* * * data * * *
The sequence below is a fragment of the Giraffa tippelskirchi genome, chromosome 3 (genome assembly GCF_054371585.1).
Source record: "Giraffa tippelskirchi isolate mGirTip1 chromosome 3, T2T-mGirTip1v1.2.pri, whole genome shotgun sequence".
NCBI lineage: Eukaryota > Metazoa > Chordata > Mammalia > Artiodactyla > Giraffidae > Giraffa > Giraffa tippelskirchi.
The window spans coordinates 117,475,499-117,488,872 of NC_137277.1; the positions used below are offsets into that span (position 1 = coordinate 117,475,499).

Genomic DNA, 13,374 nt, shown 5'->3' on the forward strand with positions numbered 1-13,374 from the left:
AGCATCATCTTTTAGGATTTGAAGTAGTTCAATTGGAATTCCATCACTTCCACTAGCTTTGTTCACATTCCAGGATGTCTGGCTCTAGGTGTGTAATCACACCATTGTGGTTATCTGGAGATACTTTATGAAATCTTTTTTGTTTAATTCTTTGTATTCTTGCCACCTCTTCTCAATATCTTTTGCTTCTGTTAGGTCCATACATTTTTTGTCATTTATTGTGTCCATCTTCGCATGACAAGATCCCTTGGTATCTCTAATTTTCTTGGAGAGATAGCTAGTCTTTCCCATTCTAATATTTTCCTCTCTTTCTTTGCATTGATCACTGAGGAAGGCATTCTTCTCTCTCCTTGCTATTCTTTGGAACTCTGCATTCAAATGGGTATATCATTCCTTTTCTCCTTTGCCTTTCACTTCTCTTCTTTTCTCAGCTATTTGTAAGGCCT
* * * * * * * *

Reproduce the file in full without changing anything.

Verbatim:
The sequence below is a fragment of the Giraffa tippelskirchi genome, chromosome 3 (genome assembly GCF_054371585.1).
Source record: "Giraffa tippelskirchi isolate mGirTip1 chromosome 3, T2T-mGirTip1v1.2.pri, whole genome shotgun sequence".
NCBI lineage: Eukaryota > Metazoa > Chordata > Mammalia > Artiodactyla > Giraffidae > Giraffa > Giraffa tippelskirchi.
The window spans coordinates 117,475,499-117,488,872 of NC_137277.1; the positions used below are offsets into that span (position 1 = coordinate 117,475,499).

Genomic DNA, 13,374 nt, shown 5'->3' on the forward strand with positions numbered 1-13,374 from the left:
AGCATCATCTTTTAGGATTTGAAGTAGTTCAATTGGAATTCCATCACTTCCACTAGCTTTGTTCACATTCCAGGATGTCTGGCTCTAGGTGTGTAATCACACCATTGTGGTTATCTGGAGATACTTTATGAAATCTTTTTTGTTTAATTCTTTGTATTCTTGCCACCTCTTCTCAATATCTTTTGCTTCTGTTAGGTCCATACATTTTTTGTCATTTATTGTGTCCATCTTCGCATGACAAGATCCCTTGGTATCTCTAATTTTCTTGGAGAGATAGCTAGTCTTTCCCATTCTAATATTTTCCTCTCTTTCTTTGCATTGATCACTGAGGAAGGCATTCTTCTCTCTCCTTGCTATTCTTTGGAACTCTGCATTCAAATGGGTATATCATTCCTTTTCTCCTTTGCCTTTCACTTCTCTTCTTTTCTCAGCTATTTGTAAGGCCT